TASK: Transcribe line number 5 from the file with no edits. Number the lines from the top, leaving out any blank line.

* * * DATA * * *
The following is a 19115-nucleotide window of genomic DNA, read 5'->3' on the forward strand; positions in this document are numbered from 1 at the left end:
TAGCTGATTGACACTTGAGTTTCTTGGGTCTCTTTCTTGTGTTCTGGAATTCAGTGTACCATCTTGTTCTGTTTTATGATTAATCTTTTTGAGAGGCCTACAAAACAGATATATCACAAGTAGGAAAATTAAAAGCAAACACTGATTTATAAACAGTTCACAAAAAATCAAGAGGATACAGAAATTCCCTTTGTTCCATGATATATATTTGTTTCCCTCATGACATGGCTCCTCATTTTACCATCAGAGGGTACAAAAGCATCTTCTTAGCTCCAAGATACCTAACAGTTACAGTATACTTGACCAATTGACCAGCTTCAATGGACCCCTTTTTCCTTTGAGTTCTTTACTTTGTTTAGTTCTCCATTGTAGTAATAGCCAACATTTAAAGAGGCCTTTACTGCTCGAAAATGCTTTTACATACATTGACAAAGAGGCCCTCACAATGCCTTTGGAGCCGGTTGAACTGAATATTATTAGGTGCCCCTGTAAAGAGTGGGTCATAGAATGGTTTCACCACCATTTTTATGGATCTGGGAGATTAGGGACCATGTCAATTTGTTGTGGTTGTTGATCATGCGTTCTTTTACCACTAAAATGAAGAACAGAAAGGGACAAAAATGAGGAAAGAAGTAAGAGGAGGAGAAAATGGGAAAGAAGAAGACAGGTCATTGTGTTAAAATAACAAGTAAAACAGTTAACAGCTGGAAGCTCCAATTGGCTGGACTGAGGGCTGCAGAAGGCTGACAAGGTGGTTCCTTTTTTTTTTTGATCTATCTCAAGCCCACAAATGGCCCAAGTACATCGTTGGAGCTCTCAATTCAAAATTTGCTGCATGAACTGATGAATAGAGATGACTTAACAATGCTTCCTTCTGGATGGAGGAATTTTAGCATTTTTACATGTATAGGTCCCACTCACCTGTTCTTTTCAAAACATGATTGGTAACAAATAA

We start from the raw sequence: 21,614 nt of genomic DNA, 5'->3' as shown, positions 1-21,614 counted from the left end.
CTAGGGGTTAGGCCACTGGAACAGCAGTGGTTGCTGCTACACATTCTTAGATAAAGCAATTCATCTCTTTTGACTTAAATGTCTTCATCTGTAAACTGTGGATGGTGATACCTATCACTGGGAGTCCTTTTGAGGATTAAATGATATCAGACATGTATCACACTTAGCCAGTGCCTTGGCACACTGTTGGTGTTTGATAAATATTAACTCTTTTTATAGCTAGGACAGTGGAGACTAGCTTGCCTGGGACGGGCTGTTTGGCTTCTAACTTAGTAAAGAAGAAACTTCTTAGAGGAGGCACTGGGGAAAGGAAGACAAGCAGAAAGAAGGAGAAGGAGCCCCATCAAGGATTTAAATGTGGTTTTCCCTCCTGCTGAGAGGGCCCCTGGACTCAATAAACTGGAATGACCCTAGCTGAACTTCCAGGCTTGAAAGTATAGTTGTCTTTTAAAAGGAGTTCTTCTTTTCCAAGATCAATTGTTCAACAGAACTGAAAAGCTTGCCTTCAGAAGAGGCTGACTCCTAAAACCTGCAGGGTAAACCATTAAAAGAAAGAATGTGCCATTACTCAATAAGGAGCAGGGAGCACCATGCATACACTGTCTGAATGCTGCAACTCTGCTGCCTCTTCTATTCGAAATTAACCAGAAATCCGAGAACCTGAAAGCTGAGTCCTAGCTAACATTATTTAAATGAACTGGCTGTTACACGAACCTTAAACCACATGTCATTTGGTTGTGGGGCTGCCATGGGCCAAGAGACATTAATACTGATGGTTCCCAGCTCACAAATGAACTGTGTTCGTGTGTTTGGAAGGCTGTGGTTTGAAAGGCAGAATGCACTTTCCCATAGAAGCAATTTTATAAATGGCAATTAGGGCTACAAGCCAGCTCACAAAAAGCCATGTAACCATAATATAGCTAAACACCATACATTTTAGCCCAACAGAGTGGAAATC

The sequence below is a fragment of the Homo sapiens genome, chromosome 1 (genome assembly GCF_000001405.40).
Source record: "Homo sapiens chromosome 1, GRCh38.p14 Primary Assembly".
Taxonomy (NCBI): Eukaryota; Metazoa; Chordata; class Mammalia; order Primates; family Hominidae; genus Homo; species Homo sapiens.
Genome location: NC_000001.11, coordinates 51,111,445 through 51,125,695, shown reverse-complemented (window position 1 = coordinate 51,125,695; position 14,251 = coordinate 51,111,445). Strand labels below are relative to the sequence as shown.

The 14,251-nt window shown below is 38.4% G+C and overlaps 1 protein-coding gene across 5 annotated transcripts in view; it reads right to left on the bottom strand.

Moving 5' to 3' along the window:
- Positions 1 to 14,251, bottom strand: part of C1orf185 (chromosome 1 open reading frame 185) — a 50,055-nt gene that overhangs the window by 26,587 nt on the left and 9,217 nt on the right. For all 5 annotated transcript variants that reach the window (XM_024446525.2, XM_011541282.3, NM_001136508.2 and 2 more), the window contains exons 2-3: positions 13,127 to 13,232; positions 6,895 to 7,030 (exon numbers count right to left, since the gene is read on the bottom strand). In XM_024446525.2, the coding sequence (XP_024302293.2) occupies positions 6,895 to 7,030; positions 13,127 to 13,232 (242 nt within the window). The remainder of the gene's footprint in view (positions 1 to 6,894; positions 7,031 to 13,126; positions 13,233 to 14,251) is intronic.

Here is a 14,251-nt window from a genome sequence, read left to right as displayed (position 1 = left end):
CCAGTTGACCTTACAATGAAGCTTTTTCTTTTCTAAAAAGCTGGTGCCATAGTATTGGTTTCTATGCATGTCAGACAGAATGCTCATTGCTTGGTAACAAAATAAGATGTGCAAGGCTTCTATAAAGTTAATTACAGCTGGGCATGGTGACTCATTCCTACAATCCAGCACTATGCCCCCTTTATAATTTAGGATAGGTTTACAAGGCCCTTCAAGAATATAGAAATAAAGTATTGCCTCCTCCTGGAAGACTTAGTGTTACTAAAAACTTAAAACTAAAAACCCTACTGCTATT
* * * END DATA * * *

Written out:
The sequence below is a fragment of the Homo sapiens genome, chromosome 1 (genome assembly GCF_000001405.40).